Korean J Thorac Cardiovasc Surg 2018; 51(5): 312-321  https://doi.org/10.5090/kjtcs.2018.51.5.312
Comparison of Surgical Outcomes and Survival between Octogenarians and Younger Patients after Pulmonary Resection for Stage I Lung Cancer
Seokbeom Hong, M.D., Young Kyu Moon, M.D., Ph.D., Jae Kil Park, M.D., Ph.D.
Department of Thoracic and Cardiovascular Surgery, Seoul St. Mary’s Hospital, College of Medicine,
The Catholic University of Korea
Corresponding author: Jae Kil Park, Department of Thoracic and Cardiovascular Surgery, Seoul St. Mary’s Hospital, College of Medicine, The Catholic University of Korea, 222 Banpo-daero, Seocho-gu, Seoul 06591, Korea
(Tel) 82-2-2258-2858 (Fax) 82-2-594-8644 (E-mail) jaekpark@catholic.ac.kr
Received: September 26, 2017; Revised: November 15, 2017; Accepted: November 16, 2017.; Published online: October 5, 2018.
© The Korean Journal of Thoracic and Cardiovascular Surgery. All rights reserved.

cc This is an open access article distributed under the terms of the Creative Commons Attribution Non-Commercial License (http://creativecommons.org/licenses/by-nc/4.0) which permits unrestricted non-commercial use, distribution, and reproduction in any medium, provided the original work is properlycited.
Abstract
Background: Treatment strategies for octogenarians with lung cancer remain controversial. The purpose of this study was to compare surgical outcomes and survival between octogenarians and younger patients with stage IA and IB lung cancer.
Methods: We reviewed the medical records of 34 consecutive octogenarians and 457 younger patients (<70 years) with stage I lung cancer who underwent surgical resection from January 2007 to December 2015. We analyzed the survival and surgical outcomes of the 2 groups according to the lung cancer stage (IA and IB).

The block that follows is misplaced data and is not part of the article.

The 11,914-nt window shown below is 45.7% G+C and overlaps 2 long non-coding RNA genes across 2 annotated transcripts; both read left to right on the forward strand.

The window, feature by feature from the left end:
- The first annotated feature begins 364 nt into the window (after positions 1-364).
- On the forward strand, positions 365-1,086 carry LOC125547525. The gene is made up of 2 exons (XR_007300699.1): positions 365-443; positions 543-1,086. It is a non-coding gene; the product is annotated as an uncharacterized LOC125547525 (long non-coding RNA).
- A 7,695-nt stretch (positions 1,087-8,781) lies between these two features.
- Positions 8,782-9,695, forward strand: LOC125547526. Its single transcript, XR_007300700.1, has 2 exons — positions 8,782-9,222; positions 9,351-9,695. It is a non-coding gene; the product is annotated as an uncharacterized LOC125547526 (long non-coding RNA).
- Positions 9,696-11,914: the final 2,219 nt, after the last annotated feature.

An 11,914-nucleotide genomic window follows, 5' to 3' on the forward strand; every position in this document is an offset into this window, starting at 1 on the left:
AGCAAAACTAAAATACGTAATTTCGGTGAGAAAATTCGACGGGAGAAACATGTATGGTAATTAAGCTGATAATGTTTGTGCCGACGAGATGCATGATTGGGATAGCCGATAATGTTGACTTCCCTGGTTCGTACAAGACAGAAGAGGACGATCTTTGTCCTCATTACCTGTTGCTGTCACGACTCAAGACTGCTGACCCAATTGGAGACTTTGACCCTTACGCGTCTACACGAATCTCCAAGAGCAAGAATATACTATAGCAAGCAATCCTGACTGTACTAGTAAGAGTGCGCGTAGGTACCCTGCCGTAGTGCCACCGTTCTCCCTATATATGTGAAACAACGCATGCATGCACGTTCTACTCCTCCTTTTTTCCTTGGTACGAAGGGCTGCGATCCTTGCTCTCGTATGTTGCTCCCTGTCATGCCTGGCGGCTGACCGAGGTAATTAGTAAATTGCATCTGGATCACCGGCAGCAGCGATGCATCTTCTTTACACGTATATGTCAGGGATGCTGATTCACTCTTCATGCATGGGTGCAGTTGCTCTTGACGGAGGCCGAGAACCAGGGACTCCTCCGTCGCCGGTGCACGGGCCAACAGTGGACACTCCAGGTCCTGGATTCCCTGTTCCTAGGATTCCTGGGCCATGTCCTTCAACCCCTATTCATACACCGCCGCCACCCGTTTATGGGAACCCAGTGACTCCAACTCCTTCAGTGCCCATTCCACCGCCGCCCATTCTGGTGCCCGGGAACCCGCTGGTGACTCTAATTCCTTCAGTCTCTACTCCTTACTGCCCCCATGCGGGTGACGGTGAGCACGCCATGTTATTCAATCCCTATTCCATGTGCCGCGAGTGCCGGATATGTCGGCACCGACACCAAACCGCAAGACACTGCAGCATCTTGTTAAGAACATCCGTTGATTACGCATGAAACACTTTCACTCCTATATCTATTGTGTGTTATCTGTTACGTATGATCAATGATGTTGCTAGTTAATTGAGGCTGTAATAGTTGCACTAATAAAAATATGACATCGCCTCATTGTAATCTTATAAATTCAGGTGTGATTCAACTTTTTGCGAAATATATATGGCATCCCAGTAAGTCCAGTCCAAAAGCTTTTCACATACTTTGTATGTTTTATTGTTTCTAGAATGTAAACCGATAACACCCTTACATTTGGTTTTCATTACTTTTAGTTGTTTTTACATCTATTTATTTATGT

Results: The only significant differences in the clinicopathological features between the groups were the higher proportion of sublobar resection (56.3% vs. 18.9%) and the smaller number of dissected lymph nodes (LNs) in octogenarians. There was no significant difference in hospital stay (11 days vs. 9 days), pneumonia (5.8% vs 1.9%), or operative mortality (0% vs 0.6%) between the 2 groups. Among patients with stage IA lung cancer, 5-year recurrence-free survival was not significantly different between the octogenarians (n=16) and younger patients (n=318) (86.2% vs. 89.1%, p=0.548). However, 5-year overall survival was significantly lower in octogenarians than in younger patients (79.4% vs. 93.4%, p=0.009). Among patients with stage IB lung cancer, there was no significant difference in 5-year recurrence-free survival (62.1% vs. 73.5%, p=0.55) or overall survival (77.0% vs 85.0%, p=0.75) between octogenarians (n=18) and younger patients (n=139). In multivariable analysis, male sex, the number of dissected LNs, and tumor size were factors related to survival (hazard ratio [HR], 5.795; p=0.017; HR, 0.346, p=0.025; and HR, 1.699; p=0.035, respectively).
Conclusion: Surgical outcomes and survival after pulmonary resection for stage I lung cancer were comparable in octogenarians and younger patients. Continued careful selection of octogenarians for pulmonary resection is important to achieve good results.
Keywords: Aged, 80 and over, Non-small cell lung cancer, Surgery, Survival, Mortality


This Article


Cited By Articles
  • CrossRef (0)

Services
Social Network Service

Archives